Gatwick Airport: Sustainability Leaders Award

Gatwick’s world-first waste plant shortlisted for prestigious Sustainability Leaders Award

01/11/2016

  • Energy generated from Gatwick’s waste to heat the North Terminal with recycling rate hitting 85% – the best of any UK airport 
  • Award forms part of highly regarded RSA accreditation scheme
  • Gatwick one of the first global airports to sign new Airports Sustainability Declaration

Gatwick’s world-first waste plant has been shortlisted for a prestigious Sustainability Leaders Award the airport announced today – as Gatwick becomes one of first signatories to the international Airports Sustainability Declaration.

The awards are run by Edie – leading providers of environmental news and commentary – and Gatwick has been shortlisted after becoming the first airport in the World able to dispose of Category 1 waste on site and convert it into energy – an issue that costs the global aviation sector around £500 million a year.

Category 1 forms the majority of waste from non-EU flights and is defined as food waste or anything mixed with it – such as packaging, cups, meal trays – from international transport vehicles.

Its disposal is governed by strict rules that – until now – require specialist processing offsite to protect against the potential spread of disease and infectious material.

From November however Gatwick’s new £3.8million processing plant – delivered in partnership with DHL – will not only dispose of this waste safely on site, it will also convert it – and all other organic waste – into energy to power the new plant and heat the North Terminal.

New waste plant

Gatwick currently treats 2,200 tonnes of Category 1 waste each year – around 20% of the total generated at the airport (10,500 tonnes) – and the new energy plant will process around 10 tonnes a day.

The plant also includes a waste sorting centre as Gatwick brings responsibility for sorting in-house to maximise the amount recycled – a move that will boost the airport’s recycling rate to around 85% by 2020 – higher than any UK airport currently and up from 49% today.

The Airports Sustainability Declaration was signed by Gatwick yesterday at the Airports Going Green Conference at Amsterdam’s Schiphol Airport.  The declaration has been designed to strengthen worldwide collaboration between airports to improve the sharing of environmental innovation, knowledge and best practice.

Simon Duggan, Senior Logistics Manager, Gatwick Airport, said:

“Being short listed is recognition of the work we have put in to get to this stage, but we will not stop here.  

“We are already looking at making this waste plant bigger to cope with the growth in our passenger numbers in coming years.  We are also exploring how our construction waste can be reused and recycled as much as possible to help us reduce the amount of carbon we use.”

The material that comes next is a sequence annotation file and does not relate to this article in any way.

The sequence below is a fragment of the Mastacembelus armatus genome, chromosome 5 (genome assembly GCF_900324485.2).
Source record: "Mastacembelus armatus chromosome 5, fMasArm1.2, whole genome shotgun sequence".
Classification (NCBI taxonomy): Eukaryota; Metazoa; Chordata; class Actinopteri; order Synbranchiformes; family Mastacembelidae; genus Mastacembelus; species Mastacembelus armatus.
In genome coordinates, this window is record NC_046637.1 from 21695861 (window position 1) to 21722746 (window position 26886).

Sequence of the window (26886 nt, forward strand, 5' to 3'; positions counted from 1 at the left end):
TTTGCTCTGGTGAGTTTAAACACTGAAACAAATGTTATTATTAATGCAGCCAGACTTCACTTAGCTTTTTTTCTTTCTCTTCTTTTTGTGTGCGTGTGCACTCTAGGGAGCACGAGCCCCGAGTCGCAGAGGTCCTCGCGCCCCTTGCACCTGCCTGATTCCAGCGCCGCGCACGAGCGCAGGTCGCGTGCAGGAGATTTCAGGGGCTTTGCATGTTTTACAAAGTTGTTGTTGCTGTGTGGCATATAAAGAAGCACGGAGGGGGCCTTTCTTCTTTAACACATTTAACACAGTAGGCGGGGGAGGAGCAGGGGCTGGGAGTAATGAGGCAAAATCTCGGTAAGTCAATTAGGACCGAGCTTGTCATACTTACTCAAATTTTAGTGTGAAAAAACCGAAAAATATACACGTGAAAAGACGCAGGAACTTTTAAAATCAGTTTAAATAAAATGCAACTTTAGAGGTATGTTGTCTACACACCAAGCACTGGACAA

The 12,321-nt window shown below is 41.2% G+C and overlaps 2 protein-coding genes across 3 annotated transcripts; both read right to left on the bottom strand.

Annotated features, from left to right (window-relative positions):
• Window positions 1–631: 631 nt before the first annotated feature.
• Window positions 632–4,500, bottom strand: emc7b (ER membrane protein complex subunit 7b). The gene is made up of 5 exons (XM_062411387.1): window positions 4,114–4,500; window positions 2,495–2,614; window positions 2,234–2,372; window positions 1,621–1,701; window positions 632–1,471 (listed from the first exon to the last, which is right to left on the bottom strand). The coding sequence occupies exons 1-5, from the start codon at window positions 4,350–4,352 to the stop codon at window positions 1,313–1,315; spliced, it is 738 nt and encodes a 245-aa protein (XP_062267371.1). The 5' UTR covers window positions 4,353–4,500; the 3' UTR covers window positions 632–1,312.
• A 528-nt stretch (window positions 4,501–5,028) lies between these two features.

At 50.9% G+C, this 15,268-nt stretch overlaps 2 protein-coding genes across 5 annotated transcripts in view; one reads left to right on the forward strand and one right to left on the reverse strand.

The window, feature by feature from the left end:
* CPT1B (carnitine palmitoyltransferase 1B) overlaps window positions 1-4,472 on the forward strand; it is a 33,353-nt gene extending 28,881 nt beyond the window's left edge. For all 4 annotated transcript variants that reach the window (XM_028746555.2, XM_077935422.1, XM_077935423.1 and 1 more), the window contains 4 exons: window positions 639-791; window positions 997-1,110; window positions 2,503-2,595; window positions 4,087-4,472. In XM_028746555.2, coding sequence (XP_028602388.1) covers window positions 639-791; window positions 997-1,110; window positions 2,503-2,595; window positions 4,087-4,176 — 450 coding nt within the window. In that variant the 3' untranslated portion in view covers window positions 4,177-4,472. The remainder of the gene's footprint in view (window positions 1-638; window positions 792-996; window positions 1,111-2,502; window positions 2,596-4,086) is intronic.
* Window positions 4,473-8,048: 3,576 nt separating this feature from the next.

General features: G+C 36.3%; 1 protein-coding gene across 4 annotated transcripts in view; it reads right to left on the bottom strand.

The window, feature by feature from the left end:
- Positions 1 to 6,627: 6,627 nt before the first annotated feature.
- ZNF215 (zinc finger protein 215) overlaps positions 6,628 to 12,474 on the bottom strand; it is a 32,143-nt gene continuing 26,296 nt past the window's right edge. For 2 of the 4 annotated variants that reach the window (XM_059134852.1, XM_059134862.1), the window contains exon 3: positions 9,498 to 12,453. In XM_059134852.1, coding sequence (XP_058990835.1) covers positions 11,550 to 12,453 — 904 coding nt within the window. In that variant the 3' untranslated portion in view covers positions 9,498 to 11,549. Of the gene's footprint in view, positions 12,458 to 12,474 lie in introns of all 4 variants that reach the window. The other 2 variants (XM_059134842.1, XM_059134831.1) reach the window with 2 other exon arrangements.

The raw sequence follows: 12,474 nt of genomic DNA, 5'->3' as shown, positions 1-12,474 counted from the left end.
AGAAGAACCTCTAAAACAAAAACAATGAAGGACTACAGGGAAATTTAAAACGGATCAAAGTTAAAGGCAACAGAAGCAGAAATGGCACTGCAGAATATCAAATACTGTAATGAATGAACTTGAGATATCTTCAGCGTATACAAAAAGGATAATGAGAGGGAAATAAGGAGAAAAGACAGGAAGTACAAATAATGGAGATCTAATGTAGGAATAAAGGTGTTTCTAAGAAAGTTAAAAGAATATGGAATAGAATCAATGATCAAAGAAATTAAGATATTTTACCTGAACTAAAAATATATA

Gatwick’s world-first waste plant shortlisted for prestigious Sustainability Leaders Award

Simon Duggan, Senior Logistics Manager, Gatwick Airport

 

Notes

The edie Sustainability Leaders Awards are included in the highly regarded RSA accreditation scheme – one of only a handful of environmental schemes to be chosen for this honour. This means that award winners have the opportunity to gain further accolades on the international stage, as they are automatically given access to the European Business Awards for the Environment.

DHL Supply Chain already manages inbound deliveries at Gatwick Airport through its logistics and consolidation facility on behalf of the airport’s 150 partners and retailers.

  • The airline industry currently generates approximately 4.5 million tonnes of cabin waste per annum at a cost of around $500 million, which is set to double in the next 15 years. (Page 2 – IATA)
  • Definition by DEFRA of Category 1 Waste
  • The waste to energy system blends low grade un-recoverable wet food waste and organic food packaging such as napkins etc and dehydrates it to create a solid biomass fuel. Part of the fuel produced is consumed by the system but the remaining fuel can be used in a variety of heating applications, including space heating and hot water.

Gatwick’s world-first waste plant shortlisted for prestigious Sustainability Leaders Award

About Gatwick Airport

Gatwick Airport is the UK’s second largest airport and the most efficient single-runway airport in the world. It serves more than 220 destinations in 80 countries for 42 million passengers a year on short and long-haul point-to-point services. It is also a major economic driver for the South East region, generating around 21,000 on-airport jobs and a further 10,000 jobs through related activities. The airport is south of Central London with excellent public transport links, including the Gatwick Express, and is part of the Oyster contactless payment network. Gatwick Airport is owned by a group of international investment funds, of which Global Infrastructure Partners is the largest shareholder.

Source: www.gatwickairport.com

Neste Reaching the Climate ‘A List’ of CDP

IASA: Nachhaltige Luftfahrt - Sustainable Aviation

Recognized as world leader for corporate action on climate change

Keilaranta, Finland, October 25, 2016: For the first time, Neste has reached the Carbon Disclosure Project’s (CDP) highest Climate A List. This recognition is due to Neste’s work in combating climate change. Of the thousands of companies involved in the climate change program, only 193 made it onto the list. Only five of all companies awarded a position on the ‘A List’ represent the energy sector, which highlights Neste’s exceptional role and actions within its industry on climate change. Of the energy sector players, Neste is the only company from the Nordics included in the A-list.